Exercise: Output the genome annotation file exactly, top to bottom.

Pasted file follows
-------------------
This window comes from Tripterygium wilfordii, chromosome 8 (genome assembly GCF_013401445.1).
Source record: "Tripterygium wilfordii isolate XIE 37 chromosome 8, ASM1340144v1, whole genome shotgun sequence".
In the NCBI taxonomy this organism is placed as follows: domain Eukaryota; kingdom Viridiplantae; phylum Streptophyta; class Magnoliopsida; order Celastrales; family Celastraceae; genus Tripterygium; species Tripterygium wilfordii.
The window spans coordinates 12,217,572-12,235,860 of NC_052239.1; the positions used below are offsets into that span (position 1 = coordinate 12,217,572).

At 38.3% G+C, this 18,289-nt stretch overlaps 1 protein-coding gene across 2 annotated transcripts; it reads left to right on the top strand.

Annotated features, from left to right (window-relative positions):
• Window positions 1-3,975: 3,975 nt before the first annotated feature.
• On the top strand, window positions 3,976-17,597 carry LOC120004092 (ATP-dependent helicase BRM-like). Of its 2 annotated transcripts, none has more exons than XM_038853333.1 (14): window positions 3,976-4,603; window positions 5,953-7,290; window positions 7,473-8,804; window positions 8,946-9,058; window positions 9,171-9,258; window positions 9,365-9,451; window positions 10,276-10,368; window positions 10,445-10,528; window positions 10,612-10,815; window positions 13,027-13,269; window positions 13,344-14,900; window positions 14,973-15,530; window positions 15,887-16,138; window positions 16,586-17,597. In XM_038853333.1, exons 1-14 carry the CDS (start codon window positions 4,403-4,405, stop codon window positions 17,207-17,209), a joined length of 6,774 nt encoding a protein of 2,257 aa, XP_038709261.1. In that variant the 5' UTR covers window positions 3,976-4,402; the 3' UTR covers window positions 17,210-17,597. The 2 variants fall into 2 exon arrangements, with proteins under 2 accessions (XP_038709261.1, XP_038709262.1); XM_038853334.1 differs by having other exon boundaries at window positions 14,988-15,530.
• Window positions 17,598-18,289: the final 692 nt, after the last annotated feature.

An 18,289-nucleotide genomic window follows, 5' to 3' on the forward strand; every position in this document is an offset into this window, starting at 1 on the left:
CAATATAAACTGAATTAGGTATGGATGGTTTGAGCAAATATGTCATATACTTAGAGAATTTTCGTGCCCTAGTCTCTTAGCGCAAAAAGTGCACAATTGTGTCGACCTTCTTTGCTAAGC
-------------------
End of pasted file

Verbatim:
This window comes from Tripterygium wilfordii, chromosome 8 (genome assembly GCF_013401445.1).
Source record: "Tripterygium wilfordii isolate XIE 37 chromosome 8, ASM1340144v1, whole genome shotgun sequence".
In the NCBI taxonomy this organism is placed as follows: domain Eukaryota; kingdom Viridiplantae; phylum Streptophyta; class Magnoliopsida; order Celastrales; family Celastraceae; genus Tripterygium; species Tripterygium wilfordii.
The window spans coordinates 12,217,572-12,235,860 of NC_052239.1; the positions used below are offsets into that span (position 1 = coordinate 12,217,572).

At 38.3% G+C, this 18,289-nt stretch overlaps 1 protein-coding gene across 2 annotated transcripts; it reads left to right on the top strand.

Annotated features, from left to right (window-relative positions):
• Window positions 1-3,975: 3,975 nt before the first annotated feature.
• On the top strand, window positions 3,976-17,597 carry LOC120004092 (ATP-dependent helicase BRM-like). Of its 2 annotated transcripts, none has more exons than XM_038853333.1 (14): window positions 3,976-4,603; window positions 5,953-7,290; window positions 7,473-8,804; window positions 8,946-9,058; window positions 9,171-9,258; window positions 9,365-9,451; window positions 10,276-10,368; window positions 10,445-10,528; window positions 10,612-10,815; window positions 13,027-13,269; window positions 13,344-14,900; window positions 14,973-15,530; window positions 15,887-16,138; window positions 16,586-17,597. In XM_038853333.1, exons 1-14 carry the CDS (start codon window positions 4,403-4,405, stop codon window positions 17,207-17,209), a joined length of 6,774 nt encoding a protein of 2,257 aa, XP_038709261.1. In that variant the 5' UTR covers window positions 3,976-4,402; the 3' UTR covers window positions 17,210-17,597. The 2 variants fall into 2 exon arrangements, with proteins under 2 accessions (XP_038709261.1, XP_038709262.1); XM_038853334.1 differs by having other exon boundaries at window positions 14,988-15,530.
• Window positions 17,598-18,289: the final 692 nt, after the last annotated feature.

An 18,289-nucleotide genomic window follows, 5' to 3' on the forward strand; every position in this document is an offset into this window, starting at 1 on the left:
CAATATAAACTGAATTAGGTATGGATGGTTTGAGCAAATATGTCATATACTTAGAGAATTTTCGTGCCCTAGTCTCTTAGCGCAAAAAGTGCACAATTGTGTCGACCTTCTTTGCTAAGC